HOUSTON – A look ahead to Friday’s Game 3 of the World Series at Minute Maid Park, with the Los Angeles Dodgers and Houston Astros tied at a victory apiece. The Game 3 winner of a deadlocked series has gone on to claim the championship 64% of the time.
For starters: Yu Darvish answered some of the late-season questions about his playoff readiness by tossing 11 1/3 innings of two-run ball in his two starts, both wins. This one will be the biggest outing of his career, with the series’ direction probably hinging on the outcome.
As opposed to other Dodgers starters like Clayton Kershaw, Rich Hill and Alex Wood, who did not face Houston this season, Darvish is a known commodity to the Astros. He spent the last five seasons in the same division with them as a member of the Texas Rangers and has a career mark of 5-5 with a 3.44 ERA in 14 starts against Houston, including 1-1 with a 3.00 ERA this year.
“We've had history with him. It doesn't really guarantee anything,’’ Astros manager A.J. Hinch said. “There's no more comfort facing Darvish on Friday than there was three months ago in Texas or last year or three years ago, when I think we ended a perfect game or no-hitter before I got here in the ninth inning.
“We'll have some more information on him, but the game will have to be played on the field. It's not a simple comfort exercise. It's a results exercise.’’
Hinch had to decide in which order to align Lance McCullers and Charlie Morton for the first two games in Houston, and McCullers’ sensational pitching in the ALCS earned him the nod. The right-hander with the nasty curveball bounced back from a tired arm late in the season to make a terrific start against the New York Yankees in Game 4 – six innings, two hits, one run – and tag-teamed with Morton in the clincher, throwing four shutout innings. There’s no questioning his talent, only his durability.
Who’s hot: Astros shortstop Carlos Correa has lived up to his advance billing by batting .302 with four home runs in the postseason while going 3-for-9 in the series, in addition to delivering an epic bat flip after his 10th-inning homer in Game 2.
At 23, Correa is participating in his second postseason and has shown the ability to rise to the occasion. He drove in the winning run in a walkoff victory in the ALCS and, two years ago, belted two home runs in a division series game.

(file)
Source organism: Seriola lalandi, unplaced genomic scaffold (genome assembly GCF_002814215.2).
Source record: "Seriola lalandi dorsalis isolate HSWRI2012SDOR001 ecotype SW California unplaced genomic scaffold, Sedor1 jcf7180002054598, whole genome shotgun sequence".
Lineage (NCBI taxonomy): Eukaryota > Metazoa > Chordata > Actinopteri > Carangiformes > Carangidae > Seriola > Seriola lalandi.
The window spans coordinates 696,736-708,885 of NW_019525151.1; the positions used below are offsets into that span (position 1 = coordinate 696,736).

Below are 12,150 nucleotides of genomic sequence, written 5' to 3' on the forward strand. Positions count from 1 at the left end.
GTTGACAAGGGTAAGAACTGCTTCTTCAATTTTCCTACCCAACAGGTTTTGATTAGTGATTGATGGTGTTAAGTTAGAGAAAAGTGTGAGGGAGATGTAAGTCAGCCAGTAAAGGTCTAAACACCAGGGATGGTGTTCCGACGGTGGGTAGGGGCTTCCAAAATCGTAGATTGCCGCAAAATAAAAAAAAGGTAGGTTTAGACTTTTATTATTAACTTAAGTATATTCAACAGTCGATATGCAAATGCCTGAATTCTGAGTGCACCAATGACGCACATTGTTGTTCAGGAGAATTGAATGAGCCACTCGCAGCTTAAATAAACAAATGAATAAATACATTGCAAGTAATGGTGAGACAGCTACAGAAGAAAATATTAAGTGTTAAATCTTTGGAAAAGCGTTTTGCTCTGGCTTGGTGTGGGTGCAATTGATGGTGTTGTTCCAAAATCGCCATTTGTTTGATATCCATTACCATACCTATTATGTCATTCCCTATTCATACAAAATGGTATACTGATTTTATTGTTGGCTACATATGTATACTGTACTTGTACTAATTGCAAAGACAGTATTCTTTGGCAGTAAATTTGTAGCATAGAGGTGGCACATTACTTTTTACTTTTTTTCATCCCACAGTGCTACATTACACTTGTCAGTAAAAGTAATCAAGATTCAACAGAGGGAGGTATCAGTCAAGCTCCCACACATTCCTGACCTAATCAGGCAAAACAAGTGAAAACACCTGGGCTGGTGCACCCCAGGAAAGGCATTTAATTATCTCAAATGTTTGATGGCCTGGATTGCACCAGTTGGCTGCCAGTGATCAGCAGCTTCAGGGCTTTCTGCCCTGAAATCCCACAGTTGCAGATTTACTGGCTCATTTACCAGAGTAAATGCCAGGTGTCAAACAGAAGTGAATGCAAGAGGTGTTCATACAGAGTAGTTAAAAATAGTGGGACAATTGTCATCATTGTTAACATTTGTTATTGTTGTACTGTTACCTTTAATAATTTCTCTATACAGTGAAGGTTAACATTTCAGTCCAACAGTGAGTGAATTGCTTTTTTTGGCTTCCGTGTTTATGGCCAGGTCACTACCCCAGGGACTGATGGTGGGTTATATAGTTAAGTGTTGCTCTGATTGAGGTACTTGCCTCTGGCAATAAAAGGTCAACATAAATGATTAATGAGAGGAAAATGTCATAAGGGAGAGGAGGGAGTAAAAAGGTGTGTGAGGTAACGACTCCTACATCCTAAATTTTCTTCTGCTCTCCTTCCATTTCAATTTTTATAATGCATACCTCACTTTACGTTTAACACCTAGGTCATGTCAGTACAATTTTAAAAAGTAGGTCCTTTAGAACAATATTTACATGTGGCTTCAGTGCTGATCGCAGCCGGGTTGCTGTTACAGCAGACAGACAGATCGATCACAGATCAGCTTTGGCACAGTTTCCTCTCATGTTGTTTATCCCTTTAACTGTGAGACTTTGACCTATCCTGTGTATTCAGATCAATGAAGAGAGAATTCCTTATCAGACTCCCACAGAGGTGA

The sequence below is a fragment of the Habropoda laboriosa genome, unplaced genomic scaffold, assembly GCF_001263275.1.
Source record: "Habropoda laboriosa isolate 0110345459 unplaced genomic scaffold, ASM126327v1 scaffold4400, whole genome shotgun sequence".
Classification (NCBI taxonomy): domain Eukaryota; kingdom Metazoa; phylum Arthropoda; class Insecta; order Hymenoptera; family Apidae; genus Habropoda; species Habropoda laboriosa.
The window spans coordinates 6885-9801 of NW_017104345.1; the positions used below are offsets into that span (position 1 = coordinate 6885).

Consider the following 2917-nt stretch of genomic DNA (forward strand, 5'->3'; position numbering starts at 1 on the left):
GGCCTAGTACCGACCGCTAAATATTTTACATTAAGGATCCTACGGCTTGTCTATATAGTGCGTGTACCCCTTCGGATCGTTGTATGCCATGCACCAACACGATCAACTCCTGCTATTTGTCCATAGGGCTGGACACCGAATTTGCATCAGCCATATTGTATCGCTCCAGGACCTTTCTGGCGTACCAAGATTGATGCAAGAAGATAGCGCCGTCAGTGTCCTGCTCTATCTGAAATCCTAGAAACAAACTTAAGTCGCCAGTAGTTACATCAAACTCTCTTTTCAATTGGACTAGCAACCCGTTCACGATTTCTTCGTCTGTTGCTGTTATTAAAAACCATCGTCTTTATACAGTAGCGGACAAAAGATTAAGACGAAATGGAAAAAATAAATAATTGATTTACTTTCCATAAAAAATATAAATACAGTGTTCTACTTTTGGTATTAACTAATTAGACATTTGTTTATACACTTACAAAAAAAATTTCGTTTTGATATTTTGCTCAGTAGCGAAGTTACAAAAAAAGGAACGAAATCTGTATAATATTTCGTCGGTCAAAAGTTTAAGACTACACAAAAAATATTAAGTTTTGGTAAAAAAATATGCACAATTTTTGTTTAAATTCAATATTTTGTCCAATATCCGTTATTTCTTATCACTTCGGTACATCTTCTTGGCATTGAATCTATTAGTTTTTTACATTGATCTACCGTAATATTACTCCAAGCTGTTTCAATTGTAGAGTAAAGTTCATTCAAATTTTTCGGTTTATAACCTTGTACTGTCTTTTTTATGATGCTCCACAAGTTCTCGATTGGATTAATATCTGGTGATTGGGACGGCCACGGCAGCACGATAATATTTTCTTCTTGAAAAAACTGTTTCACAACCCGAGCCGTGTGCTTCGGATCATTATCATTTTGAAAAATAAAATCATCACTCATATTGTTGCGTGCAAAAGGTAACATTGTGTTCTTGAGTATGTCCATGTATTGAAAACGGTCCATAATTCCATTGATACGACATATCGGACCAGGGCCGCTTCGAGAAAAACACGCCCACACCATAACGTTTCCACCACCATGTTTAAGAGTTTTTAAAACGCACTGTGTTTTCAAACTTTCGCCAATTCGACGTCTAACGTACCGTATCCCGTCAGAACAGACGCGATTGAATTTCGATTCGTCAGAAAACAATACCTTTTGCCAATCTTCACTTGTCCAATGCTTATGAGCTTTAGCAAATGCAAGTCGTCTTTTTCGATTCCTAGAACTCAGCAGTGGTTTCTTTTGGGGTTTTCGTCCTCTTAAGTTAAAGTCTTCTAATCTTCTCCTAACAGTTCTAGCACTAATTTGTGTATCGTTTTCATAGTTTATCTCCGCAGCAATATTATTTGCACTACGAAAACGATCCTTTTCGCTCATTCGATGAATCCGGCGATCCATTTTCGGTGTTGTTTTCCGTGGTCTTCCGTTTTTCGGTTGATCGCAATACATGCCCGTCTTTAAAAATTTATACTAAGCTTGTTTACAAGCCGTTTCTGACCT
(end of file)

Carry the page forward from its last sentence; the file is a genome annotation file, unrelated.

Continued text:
For the Dodgers, Corey Seager has evidenced not rust after sitting out the NLCS because of a back strain. The lefty-swinging shortstop has gone 3-for-8, including a two-run homer off Justin Verlander that put L.A. ahead 3-1 in Game 2.
However, Seager and Kike Hernandez are the only Dodgers with more than one hit in the series, as the club is batting just .172.
Who’s cold: Marwin Gonzalez finally got off the schneid with his tying home run off tough closer Kenley Jansen in the ninth inning of Game 2, after going 3-for-22 with no RBI in the ALCS and starting the World Series 0-for-5.
But Brian McCann has looked overmatched, taking an 0-for-8 for the series after batting just .188 in the ALCS, although he did come through with two big doubles in the final two games.
Cody Bellinger came close to deciding Game 2 in the ninth inning with a drive that sent center fielder George Springer to the warning track before dying in his glove. That might have been Bellinger’s best swing in this series, in which he’s 0-for-7 with three strikeouts. Keep in mind, though, that the NL rookie of the year favorite batted .318 with a home run in the NLCS, so it doesn’t appear he’s overwhelmed by the moment.
In the bullpen: Dodgers relievers are not perfect. It only seemed that way until Brandon Morrow and Jansen combined to give up a Game 2 run that ended a record streak of 28 scoreless innings. That might have broken the dike, as Houston scored six runs in the final four innings to pull out the victory.
Josh Fields and former starter Brandon Morrow were particularly vulnerable, giving up two runs each.
L.A.’s bullpen still looms as a major advantage in this series, but now the Astros have gained confidence they can break through, especially after saddling Jansen with a blown save.
On the other side, Houston’s relievers still don’t inspire much faith. Closer Ken Giles coughed up a two-run lead in the 10th inning Wednesday. And while the beleaguered Chris Devenski earned the save that night, closing out the game by striking out Yasiel Puig, he also yielded a Charlie Culberson home run that trimmed the margin to 7-6.
The X-factor: Even in a sport like baseball where the home-field advantage tends to have less effect, it’s hard to ignore how much better the Astros have performed at Minute Maid Park this October.
They have gone 6-0 at home in the postseason and the difference in their offensive numbers is dramatic: The Astros are averaging 5.17 runs with an .841 OPS in Houston, compared to 3.0 runs and a .654 OPS elsewhere.
If the Minute Maid Park roof is closed, which seems likely with temperatures cooling down this weekend, the noise from the sellout crowd will reverberate in the stadium, giving the local nine an extra boost.
In the end: The Astros’ chances of capturing the first championship in franchise history looked dim Wednesday when they were three outs away from falling behind 2-0 in the series and had the bottom of the order lined up to face Jansen.
But Gonzalez’s leadoff homer in the ninth may have turned not just that game but the series around. Houston is now bursting with confidence, especially with its imposing offense putting on such a forceful display in the last three innings of Game 2.
That’s not to say the Dodgers are doomed. They went 47-34 on the road during the regular season, won two games at Wrigley Field in the NLCS and seem to have the matchup advantage in all three games in Houston.
But the momentum has clearly shifted the Astros’ way.